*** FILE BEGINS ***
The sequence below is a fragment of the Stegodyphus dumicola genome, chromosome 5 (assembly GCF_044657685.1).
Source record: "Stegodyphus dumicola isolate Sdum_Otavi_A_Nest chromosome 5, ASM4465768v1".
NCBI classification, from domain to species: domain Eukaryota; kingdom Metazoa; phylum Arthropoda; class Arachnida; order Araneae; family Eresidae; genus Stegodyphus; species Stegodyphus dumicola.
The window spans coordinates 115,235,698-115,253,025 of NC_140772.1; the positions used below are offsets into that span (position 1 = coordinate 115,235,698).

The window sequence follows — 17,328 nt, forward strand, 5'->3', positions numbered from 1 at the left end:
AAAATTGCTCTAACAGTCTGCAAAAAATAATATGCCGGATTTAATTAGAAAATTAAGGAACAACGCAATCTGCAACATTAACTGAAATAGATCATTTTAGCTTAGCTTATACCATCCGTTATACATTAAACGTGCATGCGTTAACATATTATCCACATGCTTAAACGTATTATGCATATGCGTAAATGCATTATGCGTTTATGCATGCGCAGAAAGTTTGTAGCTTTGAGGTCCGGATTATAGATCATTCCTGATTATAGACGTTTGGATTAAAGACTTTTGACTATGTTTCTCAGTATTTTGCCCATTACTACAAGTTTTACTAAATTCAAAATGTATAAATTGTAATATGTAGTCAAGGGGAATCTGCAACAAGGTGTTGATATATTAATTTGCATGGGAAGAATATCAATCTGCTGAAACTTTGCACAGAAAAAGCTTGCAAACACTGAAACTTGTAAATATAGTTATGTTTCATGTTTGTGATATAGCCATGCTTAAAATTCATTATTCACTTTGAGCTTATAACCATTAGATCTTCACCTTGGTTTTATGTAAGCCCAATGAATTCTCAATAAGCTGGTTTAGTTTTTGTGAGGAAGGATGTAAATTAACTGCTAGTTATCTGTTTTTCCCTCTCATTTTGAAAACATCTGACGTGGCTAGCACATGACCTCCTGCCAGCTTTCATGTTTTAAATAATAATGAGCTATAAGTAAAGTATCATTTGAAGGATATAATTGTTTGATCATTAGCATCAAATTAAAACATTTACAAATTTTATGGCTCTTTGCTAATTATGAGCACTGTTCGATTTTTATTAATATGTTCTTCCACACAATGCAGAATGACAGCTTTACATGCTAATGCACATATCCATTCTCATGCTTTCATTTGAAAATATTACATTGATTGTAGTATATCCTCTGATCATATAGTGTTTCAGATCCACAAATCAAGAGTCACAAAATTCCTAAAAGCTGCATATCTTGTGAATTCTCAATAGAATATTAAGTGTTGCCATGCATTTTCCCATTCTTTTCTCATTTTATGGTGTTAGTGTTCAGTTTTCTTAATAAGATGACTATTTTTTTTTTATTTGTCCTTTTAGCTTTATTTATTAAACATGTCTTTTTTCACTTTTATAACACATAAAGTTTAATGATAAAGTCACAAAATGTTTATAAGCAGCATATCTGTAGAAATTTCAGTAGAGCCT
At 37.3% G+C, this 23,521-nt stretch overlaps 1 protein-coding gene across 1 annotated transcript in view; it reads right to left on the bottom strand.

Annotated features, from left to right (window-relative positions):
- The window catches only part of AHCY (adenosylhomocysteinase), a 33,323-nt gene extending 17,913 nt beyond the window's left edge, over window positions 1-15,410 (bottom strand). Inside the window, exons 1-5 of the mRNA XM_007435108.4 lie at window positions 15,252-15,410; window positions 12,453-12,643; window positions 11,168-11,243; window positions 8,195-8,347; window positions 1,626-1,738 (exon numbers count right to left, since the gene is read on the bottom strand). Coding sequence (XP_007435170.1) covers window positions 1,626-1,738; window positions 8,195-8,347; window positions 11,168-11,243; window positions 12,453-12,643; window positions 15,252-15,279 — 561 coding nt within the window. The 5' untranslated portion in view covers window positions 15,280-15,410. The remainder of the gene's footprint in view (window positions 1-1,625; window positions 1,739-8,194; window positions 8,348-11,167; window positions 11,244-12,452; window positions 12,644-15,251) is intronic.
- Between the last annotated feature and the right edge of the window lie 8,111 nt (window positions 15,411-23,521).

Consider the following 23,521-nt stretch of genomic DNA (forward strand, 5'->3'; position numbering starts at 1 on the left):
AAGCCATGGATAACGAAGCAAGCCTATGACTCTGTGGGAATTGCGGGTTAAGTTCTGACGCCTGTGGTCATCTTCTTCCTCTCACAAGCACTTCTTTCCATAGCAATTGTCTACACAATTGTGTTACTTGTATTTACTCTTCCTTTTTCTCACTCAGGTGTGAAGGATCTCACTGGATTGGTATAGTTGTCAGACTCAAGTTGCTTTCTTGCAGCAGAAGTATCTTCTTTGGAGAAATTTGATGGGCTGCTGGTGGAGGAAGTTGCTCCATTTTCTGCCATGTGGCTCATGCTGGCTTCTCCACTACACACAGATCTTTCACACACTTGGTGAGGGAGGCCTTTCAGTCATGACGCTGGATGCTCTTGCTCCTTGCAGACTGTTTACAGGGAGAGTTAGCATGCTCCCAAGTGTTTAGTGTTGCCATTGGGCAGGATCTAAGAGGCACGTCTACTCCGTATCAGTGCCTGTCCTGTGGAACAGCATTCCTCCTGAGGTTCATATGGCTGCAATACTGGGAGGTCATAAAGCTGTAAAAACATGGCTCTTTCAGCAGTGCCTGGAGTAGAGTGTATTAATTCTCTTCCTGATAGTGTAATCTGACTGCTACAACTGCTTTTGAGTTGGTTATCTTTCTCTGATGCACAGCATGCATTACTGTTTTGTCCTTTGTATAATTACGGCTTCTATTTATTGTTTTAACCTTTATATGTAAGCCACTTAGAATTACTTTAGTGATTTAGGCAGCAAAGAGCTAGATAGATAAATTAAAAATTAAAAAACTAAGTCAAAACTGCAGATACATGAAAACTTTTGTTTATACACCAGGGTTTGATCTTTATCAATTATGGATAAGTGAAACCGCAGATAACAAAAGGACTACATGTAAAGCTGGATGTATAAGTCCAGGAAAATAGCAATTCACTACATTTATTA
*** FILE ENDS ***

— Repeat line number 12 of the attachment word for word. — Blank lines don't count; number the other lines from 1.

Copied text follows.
AAGCCATGGATAACGAAGCAAGCCTATGACTCTGTGGGAATTGCGGGTTAAGTTCTGACGCCTGTGGTCATCTTCTTCCTCTCACAAGCACTTCTTTCCATAGCAATTGTCTACACAATTGTGTTACTTGTATTTACTCTTCCTTTTTCTCACTCAGGTGTGAAGGATCTCACTGGATTGGTATAGTTGTCAGACTCAAGTTGCTTTCTTGCAGCAGAAGTATCTTCTTTGGAGAAATTTGATGGGCTGCTGGTGGAGGAAGTTGCTCCATTTTCTGCCATGTGGCTCATGCTGGCTTCTCCACTACACACAGATCTTTCACACACTTGGTGAGGGAGGCCTTTCAGTCATGACGCTGGATGCTCTTGCTCCTTGCAGACTGTTTACAGGGAGAGTTAGCATGCTCCCAAGTGTTTAGTGTTGCCATTGGGCAGGATCTAAGAGGCACGTCTACTCCGTATCAGTGCCTGTCCTGTGGAACAGCATTCCTCCTGAGGTTCATATGGCTGCAATACTGGGAGGTCATAAAGCTGTAAAAACATGGCTCTTTCAGCAGTGCCTGGAGTAGAGTGTATTAATTCTCTTCCTGATAGTGTAATCTGACTGCTACAACTGCTTTTGAGTTGGTTATCTTTCTCTGATGCACAGCATGCATTACTGTTTTGTCCTTTGTATAATTACGGCTTCTATTTATTGTTTTAACCTTTATATGTAAGCCACTTAGAATTACTTTAGTGATTTAGGCAGCAAAGAGCTAGATAGATAAATTAAAAATTAAAAAACTAAGTCAAAACTGCAGATACATGAAAACTTTTGTTTATACACCAGGGTTTGATCTTTATCAATTATGGATAAGTGAAACCGCAGATAACAAAAGGACTACATGTAAAGCTGGATGTATAAGTCCAGGAAAATAGCAATTCACTACATTTATTA